WASHINGTON — The White House press room is a dump of a place, with rickety lecture hall seats, photographers’ ladders piled high in the corners, frayed carpeting and a floor that feels hollow, which it is, since the old presidential swimming pool is under it somewhere. In recent days the room also seems like a battleground — the way it used to be in the old Clinton days.
The ferocity with which the presidential press corps went after the Karl Rove story is startling, but it shouldn’t be surprising.
Several media, political and Washington vectors intersected to create an explosive Rove Reaction.
Third thoughts on pre-Iraq reporting
Take my word, there has been a lot of soul searching in the so-called Main Stream Media (MSM) over its performance, or lack of performance, in the months leading up to the American-led ouster of Saddam Hussein’s regime in Iraq. Specifically, did we replace what should have been professional skepticism with a certain mindless credulousness in assessing the reality of the Bush administration’s claims of imminent danger to the country and the world from Saddam’s supposedly vast stash of weapons of mass destruction, including — only months away, it was said — the nuclear kind?
If we failed, was it out of a misplaced sense of patriotic duty, or political cowardice or sheer incompetence — or all three? The press corps was spring-loaded with self-doubt over the WMD issue, and ready to snap over any story that would allow it to revisit what now looks to have been a massive — and embarrassingly successful, from the press’ point of view — propaganda campaign.
So Rove was a spinner on the WMD front? After him!
Tight lips sink ships
George Bush’s theory of press relations is pretty straightforward: Control the message with military precision, and never waver. Authorized leaks are OK under certain circumstances, although this crowd doesn’t like them very much under any circumstances. Unauthorized leaks are punishable by instant excommunication. The Bush White House is the tightest-run ship in modern times, which means probably ever.
The deliberately colorless Ari Fleischer raised the content-free “briefing” to a dismal high art; Scott McClellan, who studied at the brogans of the Master is, if anything, even less communicative and, unlike Fleischer, who once worked on the more media friendly Hill, never betrays the slightest sense of guilt about saying nothing. So, in human terms, and, yes, reporters are humans, you can imagine the reaction when McClellan was caught in what looks pretty clearly to be a series of lies about Rove’s role in dishing dirt on Mr. and Mrs. Wilson.
Karl “not involved”? PULEASE — scenes of McClellan as piñata at 11.
The physics of unaccountable power
As in physics, every action in Washington eventually has an equal and opposite reaction. A subset of that rule: Anyone with an excess of unaccountable power eventually has to pay. Karl Rove has gathered within his hands a whole LOT of unaccountable power — by which I mean that he has several jobs and the direct ear of the president, but has never faced a confirmation hearing or, for that matter, much by way of an internal rivalry in the White House.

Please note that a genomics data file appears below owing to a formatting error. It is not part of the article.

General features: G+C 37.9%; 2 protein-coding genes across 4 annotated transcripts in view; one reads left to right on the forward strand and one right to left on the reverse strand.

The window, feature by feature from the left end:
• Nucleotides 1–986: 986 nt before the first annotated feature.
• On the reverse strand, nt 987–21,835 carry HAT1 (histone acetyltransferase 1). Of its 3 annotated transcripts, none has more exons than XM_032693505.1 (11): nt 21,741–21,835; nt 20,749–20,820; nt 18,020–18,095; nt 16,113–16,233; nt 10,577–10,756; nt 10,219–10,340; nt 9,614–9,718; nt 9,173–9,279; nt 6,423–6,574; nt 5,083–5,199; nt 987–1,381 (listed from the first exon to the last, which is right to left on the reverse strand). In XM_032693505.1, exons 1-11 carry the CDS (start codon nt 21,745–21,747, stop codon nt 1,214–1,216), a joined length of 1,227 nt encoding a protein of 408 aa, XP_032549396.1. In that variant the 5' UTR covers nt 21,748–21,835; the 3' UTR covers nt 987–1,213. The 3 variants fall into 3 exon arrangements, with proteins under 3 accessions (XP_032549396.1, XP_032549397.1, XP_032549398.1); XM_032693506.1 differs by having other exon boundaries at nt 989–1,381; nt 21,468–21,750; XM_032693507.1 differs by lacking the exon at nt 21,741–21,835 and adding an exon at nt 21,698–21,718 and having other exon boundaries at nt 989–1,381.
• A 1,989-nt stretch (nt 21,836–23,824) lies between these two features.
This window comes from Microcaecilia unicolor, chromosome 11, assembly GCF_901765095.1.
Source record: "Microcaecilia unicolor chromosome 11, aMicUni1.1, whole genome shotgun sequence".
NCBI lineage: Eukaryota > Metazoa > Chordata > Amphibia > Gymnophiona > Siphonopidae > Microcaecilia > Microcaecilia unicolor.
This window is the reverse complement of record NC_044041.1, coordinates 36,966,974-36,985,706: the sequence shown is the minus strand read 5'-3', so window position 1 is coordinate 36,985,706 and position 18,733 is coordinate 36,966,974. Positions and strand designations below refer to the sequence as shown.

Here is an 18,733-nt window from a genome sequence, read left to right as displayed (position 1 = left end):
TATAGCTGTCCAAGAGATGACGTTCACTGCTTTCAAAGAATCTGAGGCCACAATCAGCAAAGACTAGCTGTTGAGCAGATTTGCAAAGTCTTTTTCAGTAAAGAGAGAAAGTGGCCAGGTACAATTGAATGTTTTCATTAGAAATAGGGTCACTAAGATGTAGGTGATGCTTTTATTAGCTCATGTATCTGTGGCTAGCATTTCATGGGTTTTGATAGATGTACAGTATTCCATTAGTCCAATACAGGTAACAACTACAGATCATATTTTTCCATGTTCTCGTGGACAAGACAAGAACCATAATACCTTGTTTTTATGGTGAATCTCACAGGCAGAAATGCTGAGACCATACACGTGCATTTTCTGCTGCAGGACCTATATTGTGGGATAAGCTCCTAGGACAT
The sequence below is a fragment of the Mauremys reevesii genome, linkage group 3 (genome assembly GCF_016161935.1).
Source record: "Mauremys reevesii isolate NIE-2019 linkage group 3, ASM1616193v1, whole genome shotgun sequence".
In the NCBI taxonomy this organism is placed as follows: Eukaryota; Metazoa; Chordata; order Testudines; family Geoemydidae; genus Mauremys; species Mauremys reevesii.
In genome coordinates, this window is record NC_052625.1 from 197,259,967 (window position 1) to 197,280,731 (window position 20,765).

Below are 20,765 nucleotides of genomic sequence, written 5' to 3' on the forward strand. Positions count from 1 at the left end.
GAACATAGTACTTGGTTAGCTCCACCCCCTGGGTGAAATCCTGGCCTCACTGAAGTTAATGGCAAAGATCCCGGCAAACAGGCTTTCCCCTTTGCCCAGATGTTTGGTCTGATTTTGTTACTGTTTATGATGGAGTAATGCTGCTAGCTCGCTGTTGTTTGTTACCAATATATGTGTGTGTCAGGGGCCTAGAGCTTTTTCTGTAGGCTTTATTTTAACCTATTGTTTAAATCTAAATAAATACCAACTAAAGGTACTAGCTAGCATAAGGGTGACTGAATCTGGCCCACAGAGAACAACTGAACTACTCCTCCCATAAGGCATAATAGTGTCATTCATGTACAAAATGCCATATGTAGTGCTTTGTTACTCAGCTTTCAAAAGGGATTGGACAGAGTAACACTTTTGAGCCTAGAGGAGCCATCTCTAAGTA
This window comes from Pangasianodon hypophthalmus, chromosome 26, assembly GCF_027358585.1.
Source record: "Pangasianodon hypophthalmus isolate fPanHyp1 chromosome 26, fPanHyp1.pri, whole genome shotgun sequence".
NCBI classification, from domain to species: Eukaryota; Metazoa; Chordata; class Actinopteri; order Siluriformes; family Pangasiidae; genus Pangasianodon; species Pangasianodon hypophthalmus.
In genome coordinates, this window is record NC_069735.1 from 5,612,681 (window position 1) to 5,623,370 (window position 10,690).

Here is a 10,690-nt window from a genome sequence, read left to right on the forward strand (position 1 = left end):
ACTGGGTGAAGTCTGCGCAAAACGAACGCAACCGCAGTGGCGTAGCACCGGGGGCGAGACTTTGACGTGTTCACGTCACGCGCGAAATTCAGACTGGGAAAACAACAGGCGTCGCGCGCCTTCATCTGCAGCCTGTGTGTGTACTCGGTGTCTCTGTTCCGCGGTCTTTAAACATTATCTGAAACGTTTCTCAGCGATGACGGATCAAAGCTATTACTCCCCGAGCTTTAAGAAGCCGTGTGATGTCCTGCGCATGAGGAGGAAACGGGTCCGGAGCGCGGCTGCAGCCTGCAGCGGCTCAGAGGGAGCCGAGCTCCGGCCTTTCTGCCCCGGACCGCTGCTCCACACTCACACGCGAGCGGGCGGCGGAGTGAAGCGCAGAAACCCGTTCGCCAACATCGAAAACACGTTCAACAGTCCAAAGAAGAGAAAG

He is The Architect, at least according to George Bush. He talks to reporters only if and when he pleases, and under the conditions he demands. How to call him on a carpet, ANY carpet?
Other political news of note
Animated Boehner: 'There's nothing complex about the Keystone Pipeline!'
House Speaker John Boehner became animated Tuesday over the proposed Keystone Pipeline, castigating the Obama administration for not having approved the project yet.
- Budget deficits shrinking but set to grow after 2015
- Senate readies another volley on unemployment aid
- Obama faces Syria standstill
- Fluke files to run in California
- Animated Boehner: 'There's nothing complex about the Keystone Pipeline!'
This is how.
What did he know and when did he know it?
In a metropolis of bureaucracy, in which everything runs on documented communication — lunches, phone calls, memos and now e-mails and even text messaging — the operative question is the one Sen. Howard Baker made famous during Watergate. The Rove disclosures are the first to begin filling in the timeline in the Plame Game — a threat that could unravel others.
It's not campaign season
It’s a paradox that key issues often aren’t fully explored by the Mainstream Media in the midst of a presidential campaign season, which, if you think about it, is when there is the most urgency to do so. Why? Because the MSM doesn’t want to be accused of taking sides, especially when the story they are looking into involves a sitting administration.
I know that this sounds ridiculous to Bushies on the inside of the White House gates — they see enemies out here everywhere on Pennsylvania Avenue — but it’s true. The situation is different now. It’s the second term. Think Clinton and Monica.
Rivalries within the MSM
There is a civil war brewing within the MSM, and the Rove story is exposing it — and is fueled by it. Until now, the rivalry between the Fox and non-Fox worlds has been confined to cable, where Rupert Murdoch’s forces have all but overwhelmed the competition.
But now the broadcast networks are in the game, with some non-FOX reporters openly complaining about the White House’s effort to defend Rove by offering its legal spin to certain preferred reporters and news organizations. By dividing the press corps into Red versus Blue — and talking only to the Red — administration strategists are inviting attacks from one side.
But that might be precisely what they want. After all, they won two national elections that way.